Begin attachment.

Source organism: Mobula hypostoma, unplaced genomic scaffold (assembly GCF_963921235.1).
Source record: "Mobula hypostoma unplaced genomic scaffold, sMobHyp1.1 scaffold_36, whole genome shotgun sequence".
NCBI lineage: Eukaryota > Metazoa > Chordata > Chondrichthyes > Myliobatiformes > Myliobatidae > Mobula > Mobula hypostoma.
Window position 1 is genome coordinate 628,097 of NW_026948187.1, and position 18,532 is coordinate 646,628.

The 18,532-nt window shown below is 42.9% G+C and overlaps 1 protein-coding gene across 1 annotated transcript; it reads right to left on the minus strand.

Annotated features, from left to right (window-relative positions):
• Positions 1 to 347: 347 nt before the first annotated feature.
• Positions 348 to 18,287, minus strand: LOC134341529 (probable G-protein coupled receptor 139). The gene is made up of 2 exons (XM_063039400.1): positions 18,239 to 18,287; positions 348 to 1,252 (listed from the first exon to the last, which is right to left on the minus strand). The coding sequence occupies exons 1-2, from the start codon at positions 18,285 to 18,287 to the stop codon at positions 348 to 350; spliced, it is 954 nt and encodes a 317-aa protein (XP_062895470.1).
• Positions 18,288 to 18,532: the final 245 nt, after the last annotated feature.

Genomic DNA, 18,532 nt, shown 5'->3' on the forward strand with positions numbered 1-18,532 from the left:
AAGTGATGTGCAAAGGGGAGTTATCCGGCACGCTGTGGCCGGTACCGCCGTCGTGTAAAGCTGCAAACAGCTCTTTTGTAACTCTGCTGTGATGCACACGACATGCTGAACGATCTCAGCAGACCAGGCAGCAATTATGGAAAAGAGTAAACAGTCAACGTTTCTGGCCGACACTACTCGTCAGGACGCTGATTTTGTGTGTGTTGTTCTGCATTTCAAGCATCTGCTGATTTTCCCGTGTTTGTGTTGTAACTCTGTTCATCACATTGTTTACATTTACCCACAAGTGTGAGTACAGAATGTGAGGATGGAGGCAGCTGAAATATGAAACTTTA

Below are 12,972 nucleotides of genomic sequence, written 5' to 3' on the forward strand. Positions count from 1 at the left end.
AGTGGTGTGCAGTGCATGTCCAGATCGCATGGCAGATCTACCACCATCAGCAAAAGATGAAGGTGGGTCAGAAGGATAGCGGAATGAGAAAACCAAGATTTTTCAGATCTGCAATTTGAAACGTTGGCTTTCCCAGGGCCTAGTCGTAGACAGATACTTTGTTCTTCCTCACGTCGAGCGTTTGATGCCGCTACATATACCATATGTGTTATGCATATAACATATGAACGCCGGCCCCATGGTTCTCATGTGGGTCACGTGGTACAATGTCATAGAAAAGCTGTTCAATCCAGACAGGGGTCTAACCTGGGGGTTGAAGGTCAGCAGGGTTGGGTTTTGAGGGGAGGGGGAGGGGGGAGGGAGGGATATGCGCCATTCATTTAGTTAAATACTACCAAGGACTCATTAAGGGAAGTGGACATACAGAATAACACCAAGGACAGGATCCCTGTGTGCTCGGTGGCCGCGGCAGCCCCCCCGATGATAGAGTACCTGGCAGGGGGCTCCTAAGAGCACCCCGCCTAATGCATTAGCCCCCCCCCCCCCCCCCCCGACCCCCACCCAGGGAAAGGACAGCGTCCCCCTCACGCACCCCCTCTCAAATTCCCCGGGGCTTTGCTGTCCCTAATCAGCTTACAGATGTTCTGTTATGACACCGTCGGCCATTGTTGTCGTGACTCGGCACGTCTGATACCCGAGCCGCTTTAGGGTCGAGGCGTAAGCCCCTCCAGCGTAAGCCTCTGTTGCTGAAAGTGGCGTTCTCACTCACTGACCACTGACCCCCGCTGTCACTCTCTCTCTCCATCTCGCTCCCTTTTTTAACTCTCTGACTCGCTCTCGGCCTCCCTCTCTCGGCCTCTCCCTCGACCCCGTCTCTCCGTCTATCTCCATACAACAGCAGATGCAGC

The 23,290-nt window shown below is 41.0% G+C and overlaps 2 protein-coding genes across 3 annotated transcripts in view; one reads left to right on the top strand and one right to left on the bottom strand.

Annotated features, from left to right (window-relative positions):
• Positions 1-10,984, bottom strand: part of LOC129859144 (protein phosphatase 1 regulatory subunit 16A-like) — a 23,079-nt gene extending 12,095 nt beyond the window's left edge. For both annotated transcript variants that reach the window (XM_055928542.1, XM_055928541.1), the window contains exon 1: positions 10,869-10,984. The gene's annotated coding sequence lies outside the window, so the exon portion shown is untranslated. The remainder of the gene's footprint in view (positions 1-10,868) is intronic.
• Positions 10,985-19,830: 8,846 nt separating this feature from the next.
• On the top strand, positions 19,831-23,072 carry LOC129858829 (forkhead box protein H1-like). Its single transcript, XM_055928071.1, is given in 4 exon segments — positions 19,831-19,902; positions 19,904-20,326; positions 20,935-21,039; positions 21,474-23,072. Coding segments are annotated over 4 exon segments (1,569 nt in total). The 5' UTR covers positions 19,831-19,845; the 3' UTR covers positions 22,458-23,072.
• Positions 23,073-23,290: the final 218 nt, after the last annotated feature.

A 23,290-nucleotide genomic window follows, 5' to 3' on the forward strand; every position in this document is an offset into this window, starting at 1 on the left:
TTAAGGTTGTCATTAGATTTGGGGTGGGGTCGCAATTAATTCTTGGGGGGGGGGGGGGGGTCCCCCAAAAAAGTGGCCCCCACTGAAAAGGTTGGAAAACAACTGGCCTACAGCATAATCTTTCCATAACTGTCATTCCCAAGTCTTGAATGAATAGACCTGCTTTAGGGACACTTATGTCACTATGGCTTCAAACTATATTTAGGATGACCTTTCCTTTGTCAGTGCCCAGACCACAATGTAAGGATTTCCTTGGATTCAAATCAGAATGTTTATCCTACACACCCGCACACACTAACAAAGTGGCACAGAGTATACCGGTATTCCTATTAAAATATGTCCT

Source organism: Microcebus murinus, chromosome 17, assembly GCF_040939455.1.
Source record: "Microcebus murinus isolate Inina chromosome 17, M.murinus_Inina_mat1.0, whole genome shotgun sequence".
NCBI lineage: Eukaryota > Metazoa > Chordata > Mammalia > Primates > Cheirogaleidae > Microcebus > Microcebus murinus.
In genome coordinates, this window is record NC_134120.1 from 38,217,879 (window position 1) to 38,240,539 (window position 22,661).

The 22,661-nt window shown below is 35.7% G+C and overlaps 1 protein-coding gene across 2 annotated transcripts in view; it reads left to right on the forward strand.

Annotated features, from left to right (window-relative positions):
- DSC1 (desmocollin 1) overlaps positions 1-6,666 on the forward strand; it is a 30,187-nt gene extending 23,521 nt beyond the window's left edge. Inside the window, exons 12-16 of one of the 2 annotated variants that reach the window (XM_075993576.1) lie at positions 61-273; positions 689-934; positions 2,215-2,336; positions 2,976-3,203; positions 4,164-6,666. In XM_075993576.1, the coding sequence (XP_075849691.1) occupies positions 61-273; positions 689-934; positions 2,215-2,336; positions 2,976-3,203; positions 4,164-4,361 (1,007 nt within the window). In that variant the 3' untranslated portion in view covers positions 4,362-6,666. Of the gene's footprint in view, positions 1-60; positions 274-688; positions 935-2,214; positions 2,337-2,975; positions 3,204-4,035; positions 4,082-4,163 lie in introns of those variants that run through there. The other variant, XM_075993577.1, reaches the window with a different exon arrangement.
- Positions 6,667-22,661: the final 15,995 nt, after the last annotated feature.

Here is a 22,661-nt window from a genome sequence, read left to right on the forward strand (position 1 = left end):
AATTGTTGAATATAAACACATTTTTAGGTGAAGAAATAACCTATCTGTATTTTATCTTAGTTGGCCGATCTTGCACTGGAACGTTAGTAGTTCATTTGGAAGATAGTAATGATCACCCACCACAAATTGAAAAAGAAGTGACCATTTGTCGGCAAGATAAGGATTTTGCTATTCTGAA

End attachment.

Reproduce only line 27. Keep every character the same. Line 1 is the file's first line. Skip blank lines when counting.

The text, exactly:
Annotated features, from left to right (window-relative positions):